According to the National Renewable Energy Laboratory, "The Earth houses a vast energy supply in the form of geothermal resources. Domestic resources are equivalent to a 30,000-year energy supply at our current rate for the United States! In fact, geothermal energy is used in all 50 U.S. states today. But geothermal energy has not reached its full potential as a clean, secure energy alternative because of issues with resources, technology, historically low natural gas prices, and public policies. These issues affect the economic competitiveness of geothermal energy."
Besides use of geothermal energy in power plants, hot water from geothermal resources can be used for a number of purposes (also see Figure 1) including:
- Heating buildings or districts (either individually or whole towns)
- Raising plants in greenhouses
- Drying crops
- Heating water at fish farms
- Industrial processes, such as pasteurizing milk
Geothermal direct use dates back thousands of years, when people began using hot springs for bathing, cooking food, and loosening feathers and skin from game. Today, hot springs are still used as spas, but there are now more sophisticated ways of using this geothermal resource.
In modern direct-use systems, a well is drilled into a geothermal reservoir to provide a steady stream of hot water. The water is brought up through the well, and a mechanical system -- piping, a heat exchanger, and controls -- delivers the heat directly for its intended use. A disposal system then either injects the cooled water underground or disposes of it on the surface. In the United States, most geothermal reservoirs are located in the western states, Alaska, and Hawaii.
The direct-use geothermal reservoirs have relatively low to moderate temperatures - 68° to 302°F (20° to 150°C)
Direct use of geothermal energy in homes and commercial operations is much less expensive than using traditional fuels. Savings can be as much as 80% over fossil fuels. Direct use is also very clean, producing only a small percentage (and in many cases none) of the air pollutants emitted by burning fossil fuels.
District and Space Heating
The primary uses of low-temperature geothermal resources are in district and space heating, greenhouses, and aquaculture facilities. A 1996 survey found that these applications were using nearly 5.8 billion megajoules of geothermal energy each year - the energy equivalent of nearly 1.6 million barrels of oil!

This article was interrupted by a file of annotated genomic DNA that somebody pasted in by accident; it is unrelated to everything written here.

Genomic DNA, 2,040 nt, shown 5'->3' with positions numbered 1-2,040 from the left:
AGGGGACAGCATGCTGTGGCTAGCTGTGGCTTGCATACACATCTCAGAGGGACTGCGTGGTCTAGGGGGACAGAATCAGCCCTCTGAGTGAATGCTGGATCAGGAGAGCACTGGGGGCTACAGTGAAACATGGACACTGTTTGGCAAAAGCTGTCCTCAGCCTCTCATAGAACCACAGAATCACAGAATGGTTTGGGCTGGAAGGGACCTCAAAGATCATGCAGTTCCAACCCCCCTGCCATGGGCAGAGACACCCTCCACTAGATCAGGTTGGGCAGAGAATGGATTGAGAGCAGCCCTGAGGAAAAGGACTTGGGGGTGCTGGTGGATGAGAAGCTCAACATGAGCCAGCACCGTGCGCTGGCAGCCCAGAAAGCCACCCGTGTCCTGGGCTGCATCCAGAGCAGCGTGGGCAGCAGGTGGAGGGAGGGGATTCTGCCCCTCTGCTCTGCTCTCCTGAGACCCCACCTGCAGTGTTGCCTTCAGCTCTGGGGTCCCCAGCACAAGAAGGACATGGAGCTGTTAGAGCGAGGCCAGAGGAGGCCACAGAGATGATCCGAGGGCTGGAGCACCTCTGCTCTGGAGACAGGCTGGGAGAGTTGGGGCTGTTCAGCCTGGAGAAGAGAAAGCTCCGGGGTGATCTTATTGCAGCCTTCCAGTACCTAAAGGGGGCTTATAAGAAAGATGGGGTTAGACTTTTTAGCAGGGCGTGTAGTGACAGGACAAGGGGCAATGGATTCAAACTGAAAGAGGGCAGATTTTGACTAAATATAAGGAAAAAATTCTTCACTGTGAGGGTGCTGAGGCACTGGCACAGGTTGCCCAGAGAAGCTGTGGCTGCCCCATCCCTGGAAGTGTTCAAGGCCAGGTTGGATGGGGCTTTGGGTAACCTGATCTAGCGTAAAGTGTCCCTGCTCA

In the U.S., more than 120 operations, with hundreds of individual systems at some sites, are using geothermal energy for district and space heating. District systems distribute hydrothermal water from one or more geothermal wells through a series of pipes to several individual houses and buildings, or blocks of buildings. Space heating uses one well per structure. In both types, the geothermal production well and distribution piping replace the fossil-fuel-burning heat source of the traditional heating system.
Geothermal district heating systems can save consumers 30% to 50% of the cost of natural gas heating. The tremendous potential for district heating in the western U.S. was illustrated in a 1980s inventory which identified 1,277 geothermal sites within 5 miles of 373 cities in 8 states.
Greenhouse and Aquaculture Facilities
Greenhouses and aquaculture (fish farming) are the two primary uses of geothermal energy in the agribusiness industry. Thirty-eight greenhouses, many covering several acres, are raising vegetables, flowers, houseplants, and tree seedlings in 8 western states. Twenty-eight aquaculture operations are active in 10 states.
Most greenhouse operators estimate that using geothermal resources instead of traditional energy sources saves about 80% of fuel costs - about 5% to 8% of total operating costs. The relatively rural location of most geothermal resources also offers advantages, including clean air, few disease problems, clean water, a stable workforce, and, often, low taxes.
Industrial and Commercial Uses
Industrial applications include food dehydration, laundries, gold mining, milk pasteurizing, spas, and others. Dehydration, or the drying of vegetable and fruit products, is the most common industrial use of geothermal energy. The earliest commercial use of geothermal energy was for swimming pools and spas. In 1990, 218 resorts were using geothermal hot water.
Permits for Direct Use
Direct use projects are not regulated by the California Energy Commission, and usually fall under the jurisdiction of local government unless on federal lands or tribal lands. Depending on the type of project and the specifics of the resource such as temperature, flow and chemistry there may be variations in the permitting requirements. The local government most likely would require a Conditional Use Permit. Additional permits would depend on the type of use. If there are structures, local building permits may be needed. Balneology may require a public pool permit from a local health department, district heating systems may need permits for disposal (National Pollution Discharge Elimination Permit - NPDES) of the resource from the Regional Water Quality Control Board if there is not an injection well, etc. These permits can take just as long as two years in the case of the NPDES permit and are in addition to the CEQA or National Environmental Policy Act environmental review process needed.
Sources (all accessed 9/22/08):
- NREL: Learning - Geothermal Direct Use, http://www.nrel.gov/learning/re_geo_direct_use.html
- Geothermal Direct-Use Case Studies, Geothermal Direct-Use Case Studies, http://geoheat.oit.edu/casestudies.htm
- Direct Use of Geothermal Energy, http://www1.eere.energy.gov/geothermal/pdfs/directuse.pdf
- Geothermal Technologies Program: Direct Use of Geothermal Energy, http://www1.eere.energy.gov/geothermal/directuse.html
- Geothermal Direct Use - Geothermal Energy, http://www.renewableenergyworld.com/rea/tech/geodirectuse